GlaxoSmithKline plc (GSK) are currently recruiting trainee patent attorneys with a chemistry or life sciences background. To help explain what the job is like, one of their existing trainees Victoria Suen has written this blog post about how to get into a career as a patent attorney and what to expect when you get there, particularly in an “in-house” environment. She hopes to inspire other science graduates to consider making a similar move.
My journey into the patent profession was fairly clichéd in that I had done an undergraduate degree in Biomedical Sciences followed by a PhD in Immunology, but couldn’t see myself staying in academia for the long run. However, the perhaps not so clichéd aspect of my journey is that I didn’t really know what a patent attorney was until a couple of months before submitting my first application!
After finishing my PhD, I was on the hunt for jobs that would allow me to put all those long years of scientific training to good use but from the comfort of an office desk. I ended up working at a scientific publishing company for a few months, which although it helped me develop an eye for detail, good analytical skills and written skills (which unknowingly put me in good stead for my current role), I began craving something a bit more challenging. A friend who is not a patent attorney suggested I should look into becoming one, and that very day I typed “What is a patent attorney?” into Google search and the rest is history.
IP Careers was a great resource for me to learn more about the qualifications and skills required to become a patent attorney, and the patent attorney profiles on their website gave a good idea of what the day-to-day responsibilities may look like. I felt like the job description ticked a lot of boxes for me and I had some of the skills that employers were looking for. From my online research I knew that the profession was small and getting in could be challenging, so I applied to as many firms as I could. I recommend setting up an alert to get notified of vacancies (which is how I stumbled across my current role) because although a lot of the firms hire for an autumn start, this isn’t always the case.
The application process itself involved me submitting my CV and covering letter and then attending two face-to-face interviews. I didn’t have any prior patent work experience to boost my CV and looking back I knew so little about patents, but don’t let that hold you back from submitting your application. More often than not employers don’t expect you to have any existing patent knowledge; instead I think it’s more important to focus on showcasing your passion for science, ability to grasp complex topics quickly and think creatively. During the interviews there were some formal questions to get to know you as a candidate as well as written assessments to test technical aspects. My advice would be to stay calm and more importantly just be yourself, and remember that there’s not necessarily a right or wrong answer so make sure the interviewers get to know your thought process.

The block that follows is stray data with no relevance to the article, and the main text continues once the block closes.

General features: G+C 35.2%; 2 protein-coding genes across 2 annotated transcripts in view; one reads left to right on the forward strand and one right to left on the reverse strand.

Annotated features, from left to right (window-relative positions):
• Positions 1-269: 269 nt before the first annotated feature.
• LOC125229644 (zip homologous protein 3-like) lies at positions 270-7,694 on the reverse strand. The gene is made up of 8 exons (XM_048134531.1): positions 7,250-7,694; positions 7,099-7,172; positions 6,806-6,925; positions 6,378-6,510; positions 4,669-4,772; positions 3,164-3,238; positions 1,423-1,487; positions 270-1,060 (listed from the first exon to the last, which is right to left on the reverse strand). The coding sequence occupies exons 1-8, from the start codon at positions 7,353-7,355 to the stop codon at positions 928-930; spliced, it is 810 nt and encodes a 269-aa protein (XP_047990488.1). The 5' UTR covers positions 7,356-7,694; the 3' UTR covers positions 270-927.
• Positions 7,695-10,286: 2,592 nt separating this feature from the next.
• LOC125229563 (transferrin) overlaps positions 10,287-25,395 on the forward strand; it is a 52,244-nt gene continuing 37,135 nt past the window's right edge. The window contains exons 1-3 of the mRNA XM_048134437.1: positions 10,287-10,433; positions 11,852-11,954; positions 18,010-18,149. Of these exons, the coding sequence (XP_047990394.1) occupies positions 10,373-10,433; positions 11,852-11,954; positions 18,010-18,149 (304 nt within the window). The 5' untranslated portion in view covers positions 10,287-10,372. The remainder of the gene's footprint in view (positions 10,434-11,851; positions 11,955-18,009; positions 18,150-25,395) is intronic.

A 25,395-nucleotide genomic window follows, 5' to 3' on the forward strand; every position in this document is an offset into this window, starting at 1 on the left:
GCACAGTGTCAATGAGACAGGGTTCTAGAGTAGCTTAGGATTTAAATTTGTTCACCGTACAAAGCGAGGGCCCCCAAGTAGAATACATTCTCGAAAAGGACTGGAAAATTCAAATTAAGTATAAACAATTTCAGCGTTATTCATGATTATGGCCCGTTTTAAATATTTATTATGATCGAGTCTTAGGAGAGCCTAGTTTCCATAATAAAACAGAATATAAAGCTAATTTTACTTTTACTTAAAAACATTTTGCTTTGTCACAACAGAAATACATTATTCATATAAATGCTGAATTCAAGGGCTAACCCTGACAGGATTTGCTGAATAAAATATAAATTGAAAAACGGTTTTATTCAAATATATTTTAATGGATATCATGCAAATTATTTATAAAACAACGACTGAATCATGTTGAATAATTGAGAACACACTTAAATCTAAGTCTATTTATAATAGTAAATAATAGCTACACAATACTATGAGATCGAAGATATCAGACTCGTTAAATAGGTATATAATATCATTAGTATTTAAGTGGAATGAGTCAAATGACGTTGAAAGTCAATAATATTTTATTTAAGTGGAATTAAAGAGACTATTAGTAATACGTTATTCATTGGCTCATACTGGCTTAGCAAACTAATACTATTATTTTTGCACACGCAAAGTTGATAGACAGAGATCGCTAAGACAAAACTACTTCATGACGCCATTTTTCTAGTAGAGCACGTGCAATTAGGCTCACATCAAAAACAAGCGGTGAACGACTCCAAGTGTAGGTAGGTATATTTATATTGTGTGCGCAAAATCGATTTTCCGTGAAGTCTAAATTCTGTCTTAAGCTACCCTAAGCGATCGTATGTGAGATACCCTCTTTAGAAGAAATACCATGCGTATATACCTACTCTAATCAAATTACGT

I was delighted when I was offered a job as a trainee patent attorney in GSK’s Pharma organisation. From day one I have been involved in a wide variety of work and have had the opportunity to work with many different patent attorneys, which has been invaluable for my training. Everyone in the department is super approachable and happy to help with any questions (which there are many of when you first start!).
As a so-called “large molecule” person my work involves drafting and prosecuting [see note below] patent applications typically relating to antibodies, compositions, methods of manufacture etc. I’ve also been involved in opposing and defending patents and have even had the opportunity to attend some oral proceedings [see note below] (which because of Covid have been held on Zoom these days!).
A key thing that sets being an in-house patent attorney apart from being a private practice patent attorney is the ability to work closely with your clients, the scientists, and becoming embedded in their team. This allows you to see the bigger picture and understand how intellectual property fits in and contributes to the overall business. I truly feel that this gives the work I do so much purpose – it is what makes the job fulfilling and rewarding.
Working towards qualification is also a big part of being a trainee patent attorney in general. The department has been supportive throughout my training, from allowing me to attend external training courses to attorneys providing tutorials and helping with marking my past papers. Being around colleagues that care and believe in you makes going through the exams a lot less daunting!
So, if you want to do something that is intellectually stimulating, challenging (in all the best ways) and always varied, I highly recommend applying to become a patent attorney!